Pyongyang fires two more rockets ahead of Xi visitNorth Korea yesterday launched two short-range projectiles assumed to be fired with a multiple rocket launcher, the latest in a series of missile fires ahead of Chinese President Xi Jinping’s visit to Seoul today.
An official from South Korea’s Joint Chiefs of Staff said yesterday at a briefing that the projectiles were fired at 6:50 a.m. and 8 a.m. toward the northeast from an unidentified launch site near Wonsan, an eastern coastal city in Kangwon Province. They splashed into North Korean waters in the East Sea, the official said.
The projectiles appeared to have a range of 180 kilometers (112 miles) and were fired with a 300 millimeter (11.8 inch) caliber multiple-rocket launcher, according to the briefing. They were assumed to be similar to those launched on June 26, presumably newly developed tactical guided missiles hyped by North Korea.
Pyongyang reportedly possesses thousands of old multiple rocket launchers. Although the launchers have no precision-guided missile system, a projectile fired from them is difficult to intercept or detect in advance due to its low altitude, according to the South Korean military.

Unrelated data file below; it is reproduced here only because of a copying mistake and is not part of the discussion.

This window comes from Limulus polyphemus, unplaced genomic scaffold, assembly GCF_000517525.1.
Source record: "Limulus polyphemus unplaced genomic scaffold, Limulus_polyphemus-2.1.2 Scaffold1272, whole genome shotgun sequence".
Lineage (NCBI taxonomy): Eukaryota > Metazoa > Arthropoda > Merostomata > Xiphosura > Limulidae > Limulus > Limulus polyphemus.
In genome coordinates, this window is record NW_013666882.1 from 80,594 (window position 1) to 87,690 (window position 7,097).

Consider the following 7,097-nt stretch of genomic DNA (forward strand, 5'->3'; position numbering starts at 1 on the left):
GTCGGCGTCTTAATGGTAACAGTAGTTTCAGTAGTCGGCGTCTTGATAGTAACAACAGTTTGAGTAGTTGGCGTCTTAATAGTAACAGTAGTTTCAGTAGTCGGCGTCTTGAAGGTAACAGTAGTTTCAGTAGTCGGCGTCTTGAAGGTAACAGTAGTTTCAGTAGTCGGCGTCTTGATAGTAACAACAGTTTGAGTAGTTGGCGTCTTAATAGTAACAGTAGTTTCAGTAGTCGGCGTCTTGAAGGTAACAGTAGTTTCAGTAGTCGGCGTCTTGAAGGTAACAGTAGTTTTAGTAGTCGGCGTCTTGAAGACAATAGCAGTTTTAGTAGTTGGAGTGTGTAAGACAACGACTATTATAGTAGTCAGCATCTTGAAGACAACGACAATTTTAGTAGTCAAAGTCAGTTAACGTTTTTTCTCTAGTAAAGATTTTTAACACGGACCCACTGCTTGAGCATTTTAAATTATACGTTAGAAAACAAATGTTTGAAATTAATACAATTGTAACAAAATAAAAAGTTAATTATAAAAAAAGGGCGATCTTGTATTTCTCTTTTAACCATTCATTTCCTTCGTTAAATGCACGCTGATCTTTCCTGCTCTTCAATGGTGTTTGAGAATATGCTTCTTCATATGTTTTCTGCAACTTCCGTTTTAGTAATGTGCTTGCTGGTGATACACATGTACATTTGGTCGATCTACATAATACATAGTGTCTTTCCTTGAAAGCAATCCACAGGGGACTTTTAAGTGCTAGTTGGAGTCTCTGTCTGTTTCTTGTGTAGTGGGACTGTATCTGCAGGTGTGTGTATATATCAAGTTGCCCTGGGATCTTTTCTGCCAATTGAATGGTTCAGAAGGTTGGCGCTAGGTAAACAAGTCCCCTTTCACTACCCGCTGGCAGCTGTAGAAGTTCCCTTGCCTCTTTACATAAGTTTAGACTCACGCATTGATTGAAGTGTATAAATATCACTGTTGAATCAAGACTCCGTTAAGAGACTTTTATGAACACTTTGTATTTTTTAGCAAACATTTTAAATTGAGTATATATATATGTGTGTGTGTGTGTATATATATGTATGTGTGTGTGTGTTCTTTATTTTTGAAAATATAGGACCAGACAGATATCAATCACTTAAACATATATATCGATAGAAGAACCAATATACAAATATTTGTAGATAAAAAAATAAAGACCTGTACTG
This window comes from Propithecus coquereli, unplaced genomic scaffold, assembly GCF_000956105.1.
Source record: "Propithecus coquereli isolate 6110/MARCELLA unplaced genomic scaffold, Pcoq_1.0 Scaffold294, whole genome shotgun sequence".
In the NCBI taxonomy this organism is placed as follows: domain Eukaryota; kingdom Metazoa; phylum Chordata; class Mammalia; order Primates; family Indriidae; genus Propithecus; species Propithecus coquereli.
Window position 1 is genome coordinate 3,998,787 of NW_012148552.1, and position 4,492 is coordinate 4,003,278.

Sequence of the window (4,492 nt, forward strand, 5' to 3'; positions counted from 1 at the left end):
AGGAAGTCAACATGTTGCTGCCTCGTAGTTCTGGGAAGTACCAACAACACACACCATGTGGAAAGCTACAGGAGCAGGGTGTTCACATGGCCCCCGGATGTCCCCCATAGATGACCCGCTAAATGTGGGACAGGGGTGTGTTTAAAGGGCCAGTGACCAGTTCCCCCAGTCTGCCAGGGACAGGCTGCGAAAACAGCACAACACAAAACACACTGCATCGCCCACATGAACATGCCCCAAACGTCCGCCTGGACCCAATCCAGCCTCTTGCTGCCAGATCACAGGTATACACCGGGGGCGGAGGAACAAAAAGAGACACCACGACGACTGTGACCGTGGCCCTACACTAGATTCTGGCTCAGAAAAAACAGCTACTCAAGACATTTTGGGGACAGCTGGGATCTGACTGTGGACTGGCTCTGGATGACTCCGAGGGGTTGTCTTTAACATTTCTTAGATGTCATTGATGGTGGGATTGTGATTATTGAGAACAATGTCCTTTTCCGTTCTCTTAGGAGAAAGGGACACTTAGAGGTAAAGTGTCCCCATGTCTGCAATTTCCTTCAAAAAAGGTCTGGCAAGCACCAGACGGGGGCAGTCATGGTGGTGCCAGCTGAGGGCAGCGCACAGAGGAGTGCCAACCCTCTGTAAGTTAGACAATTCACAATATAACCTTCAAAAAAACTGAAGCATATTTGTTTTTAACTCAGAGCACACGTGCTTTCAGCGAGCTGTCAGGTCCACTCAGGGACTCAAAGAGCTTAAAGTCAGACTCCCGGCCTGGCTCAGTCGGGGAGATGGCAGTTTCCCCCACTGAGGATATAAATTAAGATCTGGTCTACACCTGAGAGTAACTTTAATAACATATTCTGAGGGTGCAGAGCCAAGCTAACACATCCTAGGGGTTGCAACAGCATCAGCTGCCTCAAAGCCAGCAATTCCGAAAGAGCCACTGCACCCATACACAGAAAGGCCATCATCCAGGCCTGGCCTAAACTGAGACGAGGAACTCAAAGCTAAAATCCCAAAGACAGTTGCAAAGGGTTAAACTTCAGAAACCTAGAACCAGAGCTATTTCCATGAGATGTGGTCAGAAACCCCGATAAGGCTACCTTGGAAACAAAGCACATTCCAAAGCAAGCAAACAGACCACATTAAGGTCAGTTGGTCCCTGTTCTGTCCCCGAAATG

The North’s official Korean Central News Agency reported on June 28, however, that North Korean leader Kim Jong-un had guided the test firing of cutting-edge, ultra-precision missiles just one day after the regime fired three projectiles with what was assumed to be the multiple rocket launcher.
With a maximum range of about 200 kilometers, the 300 millimeter launcher is capable of handling a bigger projectile. If a missile were to be fired with the launcher near Kaesong City, North Korea, it could potentially strike South Korea’s Gyeryongdae military headquarters in Gyeryong, South Chungcheong.
Officials here interpret the North’s recent firing of short-range projectiles as saber-rattling ahead of a much-anticipated visit by President Xi.
On Sunday, Pyongyang also test-fired two ballistic projectiles, assumed to be Scud missiles, toward international waters in the East Sea.
“Before [today’s] visit by Chinese President Xi Jinping to South Korea, North Korea appears intent to express their presence,” the official from the Joint Chiefs of Staff said. “Additionally, it could also be in response to our rejection of its proposal [Tuesday].”
On Tuesday, South Korea rebuffed a proposal from Pyongyang to create “a conciliatory mood” ahead of the Incheon Asian Games to mark the July 4 Joint Communique signed by two Koreas in 1972. As part of conciliatory gestures, the regime demanded that Seoul scrap its joint military exercises with the United States in August.
South Korea’s Ministry of Unification called the proposal “total nonsense” given the regime’s refusal to give up its nuclear ambitions.
BY KIM HEE-JIN [firstname.lastname@example.org]